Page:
White Papers For Dummies
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After doing the research, it’s time for the writer to start drafting a six- or eight-page white paper, right? Wrong. An executive summary should come next. Without a direction blessed by the client, much of what the writer drafts could end up discarded. Instead, the writer should provide a short deliverable so the client and reviewers can confirm the proposed direction, usually no more than one page long.

Submitting an executive summary for the client to review benefits the project and people involved in several ways:

  • The writer provides a relatively fast deliverable, showing reviewers that the project is moving along quickly.

  • The writer provides a short deliverable, enabling busy reviewers to deal with a brief document that takes only a few minutes to review.

  • The writer doesn’t waste time writing a long document that may have to be scrapped in whole or in part.

  • The reviewers don’t waste time reviewing a long document that may be somewhat off target.

This step dramatically reduces the risk of any misunderstandings and rework later on.

Step Who What
5.1 Writer Creates 1- or 2-page draft executive summary
5.2 Writer Sends draft executive summary to client
5.3 Client Circulates draft executive summary to all reviewers with deadline for comments
5.4 Reviewers Comment on executive summary
5.5 Client Gathers all comments and resolves any differences
5.6 Writer Refines executive summary to incorporate comments
5.7 All Repeat steps 5.2 through 5.6 until all reviewers are satisfied with executive summary

What the writer does for the white paper executive summary

The writer boils down all the accumulated research into a one- or two-page summary with all the main points of the white paper for the client to review. After the client sends back all the reviewers’ comments, the writer refines the executive summary, if needed, and this process continues until everyone is satisfied.

This takes a lot of effort from the writer, including the hardest “thinking” part of the process. The good news is that after the writer finishes the executive summary and gets it approved by the client, the rest of the writing is relatively quick and easy, more like filling in the blanks than doing such hard thinking.

What the client does for the white paper executive summary

The client circulates the draft executive summary to all the reviewers and then gathers all comments by a set deadline. Most people can take five minutes to read through one page, especially if they were involved in the conference call that spelled out the paper’s direction. No surprises should appear in the executive summary.

How to craft the white paper executive summary

When writing the executive summary, you should use fairly finished sentences. A list of bare bullet points does nothing to convey a flow of ideas or showcase your command of the material. You can think of the executive summary as a collection of topic sentences; each sentence can be expanded into a paragraph or two in the final paper.

An executive summary can be done two different ways, as a trailer or a synopsis:

  • A trailer-style executive summary includes intriguing highlights from the white paper, intended to entice prospective readers into going through the full document.

  • A synopsis-style executive summary includes the whole argument of the white paper in condensed form. You don’t have to include more than two or three quotes or factoids in your summary, or maybe none at all, as long as you have all the sources you need to make your points close at hand.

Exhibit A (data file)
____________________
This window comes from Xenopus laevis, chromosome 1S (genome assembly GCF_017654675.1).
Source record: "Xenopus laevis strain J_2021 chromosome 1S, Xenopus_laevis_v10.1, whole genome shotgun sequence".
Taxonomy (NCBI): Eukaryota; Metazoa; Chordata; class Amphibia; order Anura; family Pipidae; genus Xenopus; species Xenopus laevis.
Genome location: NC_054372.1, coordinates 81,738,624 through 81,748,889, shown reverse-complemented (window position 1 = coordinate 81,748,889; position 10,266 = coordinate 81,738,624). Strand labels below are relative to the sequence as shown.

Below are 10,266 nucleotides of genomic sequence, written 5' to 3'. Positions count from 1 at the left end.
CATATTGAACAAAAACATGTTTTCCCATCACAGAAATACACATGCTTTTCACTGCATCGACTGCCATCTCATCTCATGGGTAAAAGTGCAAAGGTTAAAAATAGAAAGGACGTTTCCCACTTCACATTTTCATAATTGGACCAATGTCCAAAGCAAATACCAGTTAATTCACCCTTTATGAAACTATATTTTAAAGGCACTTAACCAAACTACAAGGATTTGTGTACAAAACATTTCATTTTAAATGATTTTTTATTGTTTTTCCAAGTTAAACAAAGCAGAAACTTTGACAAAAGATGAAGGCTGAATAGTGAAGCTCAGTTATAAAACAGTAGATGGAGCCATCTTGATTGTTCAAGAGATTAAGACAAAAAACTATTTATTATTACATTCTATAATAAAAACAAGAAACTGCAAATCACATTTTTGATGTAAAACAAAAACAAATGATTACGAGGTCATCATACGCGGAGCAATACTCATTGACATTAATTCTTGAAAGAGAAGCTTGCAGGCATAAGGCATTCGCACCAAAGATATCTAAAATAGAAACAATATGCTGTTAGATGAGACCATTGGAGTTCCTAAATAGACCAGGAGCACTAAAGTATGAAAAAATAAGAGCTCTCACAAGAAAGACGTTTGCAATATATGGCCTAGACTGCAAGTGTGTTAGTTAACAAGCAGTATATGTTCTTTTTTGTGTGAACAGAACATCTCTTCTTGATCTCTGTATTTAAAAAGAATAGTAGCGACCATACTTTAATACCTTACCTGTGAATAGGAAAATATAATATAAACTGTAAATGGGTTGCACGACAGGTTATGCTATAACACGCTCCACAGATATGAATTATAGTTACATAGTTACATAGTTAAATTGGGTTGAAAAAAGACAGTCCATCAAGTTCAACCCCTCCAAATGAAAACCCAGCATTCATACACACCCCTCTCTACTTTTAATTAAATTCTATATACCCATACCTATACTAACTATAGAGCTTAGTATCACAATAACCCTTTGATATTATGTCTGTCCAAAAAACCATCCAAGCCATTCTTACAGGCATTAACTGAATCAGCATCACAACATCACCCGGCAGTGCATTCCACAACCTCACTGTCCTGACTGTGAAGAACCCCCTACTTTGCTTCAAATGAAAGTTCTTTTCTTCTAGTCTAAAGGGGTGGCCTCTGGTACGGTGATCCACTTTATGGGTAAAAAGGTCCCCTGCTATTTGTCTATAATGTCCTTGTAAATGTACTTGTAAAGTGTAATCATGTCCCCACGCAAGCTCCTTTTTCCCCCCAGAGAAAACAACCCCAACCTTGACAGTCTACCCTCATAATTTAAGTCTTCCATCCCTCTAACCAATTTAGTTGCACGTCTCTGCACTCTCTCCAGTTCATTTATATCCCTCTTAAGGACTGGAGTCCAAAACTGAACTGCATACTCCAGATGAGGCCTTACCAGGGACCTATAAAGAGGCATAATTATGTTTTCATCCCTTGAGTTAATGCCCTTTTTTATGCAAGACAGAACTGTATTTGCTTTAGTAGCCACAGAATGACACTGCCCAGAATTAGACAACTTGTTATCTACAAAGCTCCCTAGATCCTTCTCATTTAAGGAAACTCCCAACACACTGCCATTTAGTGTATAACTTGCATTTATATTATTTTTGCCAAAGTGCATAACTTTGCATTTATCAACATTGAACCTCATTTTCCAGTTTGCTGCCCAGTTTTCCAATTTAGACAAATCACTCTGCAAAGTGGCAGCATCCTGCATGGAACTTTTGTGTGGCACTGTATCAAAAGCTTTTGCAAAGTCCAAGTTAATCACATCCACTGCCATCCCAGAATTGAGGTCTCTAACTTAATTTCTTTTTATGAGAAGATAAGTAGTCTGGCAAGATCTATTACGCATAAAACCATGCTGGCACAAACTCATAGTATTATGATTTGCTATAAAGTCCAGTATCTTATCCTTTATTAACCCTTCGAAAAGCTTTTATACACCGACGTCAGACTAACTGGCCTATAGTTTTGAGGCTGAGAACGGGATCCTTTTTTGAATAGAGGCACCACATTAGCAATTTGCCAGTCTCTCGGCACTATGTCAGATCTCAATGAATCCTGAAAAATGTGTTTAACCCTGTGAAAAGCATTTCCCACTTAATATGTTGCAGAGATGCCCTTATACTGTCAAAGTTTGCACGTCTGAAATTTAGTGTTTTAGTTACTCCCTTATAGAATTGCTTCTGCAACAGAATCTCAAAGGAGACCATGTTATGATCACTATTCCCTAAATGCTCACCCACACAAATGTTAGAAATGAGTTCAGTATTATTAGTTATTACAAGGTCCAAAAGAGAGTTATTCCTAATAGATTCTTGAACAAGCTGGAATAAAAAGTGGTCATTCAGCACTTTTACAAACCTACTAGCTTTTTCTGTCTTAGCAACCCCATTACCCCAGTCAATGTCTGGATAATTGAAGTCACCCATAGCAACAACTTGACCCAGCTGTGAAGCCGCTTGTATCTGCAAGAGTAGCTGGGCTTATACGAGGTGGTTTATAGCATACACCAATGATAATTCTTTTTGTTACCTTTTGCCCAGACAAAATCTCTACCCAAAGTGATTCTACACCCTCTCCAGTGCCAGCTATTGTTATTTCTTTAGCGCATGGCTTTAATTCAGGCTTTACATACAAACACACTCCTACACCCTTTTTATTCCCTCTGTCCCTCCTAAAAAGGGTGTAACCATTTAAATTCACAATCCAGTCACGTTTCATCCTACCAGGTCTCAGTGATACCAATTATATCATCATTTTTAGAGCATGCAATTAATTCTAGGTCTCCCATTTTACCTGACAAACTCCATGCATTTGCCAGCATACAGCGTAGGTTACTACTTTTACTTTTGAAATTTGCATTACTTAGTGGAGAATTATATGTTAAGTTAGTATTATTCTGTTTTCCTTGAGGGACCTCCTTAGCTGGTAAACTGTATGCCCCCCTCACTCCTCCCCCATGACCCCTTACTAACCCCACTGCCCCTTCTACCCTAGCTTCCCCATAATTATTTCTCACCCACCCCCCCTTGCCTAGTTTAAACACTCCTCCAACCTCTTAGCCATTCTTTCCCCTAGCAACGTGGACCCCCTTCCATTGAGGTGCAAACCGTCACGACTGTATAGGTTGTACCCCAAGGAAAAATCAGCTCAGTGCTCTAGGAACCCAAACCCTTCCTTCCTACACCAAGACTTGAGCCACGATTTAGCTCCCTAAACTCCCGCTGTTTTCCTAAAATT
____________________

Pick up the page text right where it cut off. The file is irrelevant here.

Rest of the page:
How do you choose which type of executive summary to use? A synopsis gives a complete recap of the argument without leaving any gaps. You can also pop in a synopsis-style summary at the start of the final white paper, so you get to repurpose it in the finished document.

On the other hand, a trailer-style summary plays peekaboo with the content, without revealing the whole argument. This style assumes that every reviewer and reader have the time and interest to read the full document to get the entire story.

How to deal with comments on the white paper executive summary

Whether you’re a white paper client or a white paper writer, you have to deal with comments from reviewers. Most of their comments should be clear, constructive, and to the point. But what about the comments that are hopelessly unclear, destructive, or beside the point?

Don’t take it personally

First of all, don’t take the comments personally. Second, skip past those comments and move onto another reviewer’s comments. After some time has passed, go back to the upsetting comments and look at them again. Is there anything you missed the first time, some actual nugget of insight wrapped in all that negativity?

Ignore nonsense reviewers, if you can

If you can’t find anything of any merit in some reviewer’s comments, think about where that person sits in the company. Is that person your boss’s boss? A highly placed VP? The owner’s son? For the sake of politics, you may have to engage with him, perhaps just to let him blow off steam.

Give the writer some guidance

If you’re the client, you owe the writer some guidance on how to deal with comments from certain reviewers. Otherwise, the writer can waste a lot of time for nothing. The writer can implement certain suggestions you don’t agree with or struggle to resolve contradictory comments from different reviewers.

About This Article

This article is from the book:

About the book author:

Gordon Graham — also known as That White Paper Guy — is an award-winning writer who has created more than 200 B2B white papers for clients from New York to Australia. Gordon has written white papers on everything from choosing enterprise software to designing virtual worlds for kids, and for everyone from tiny start-ups to Google.

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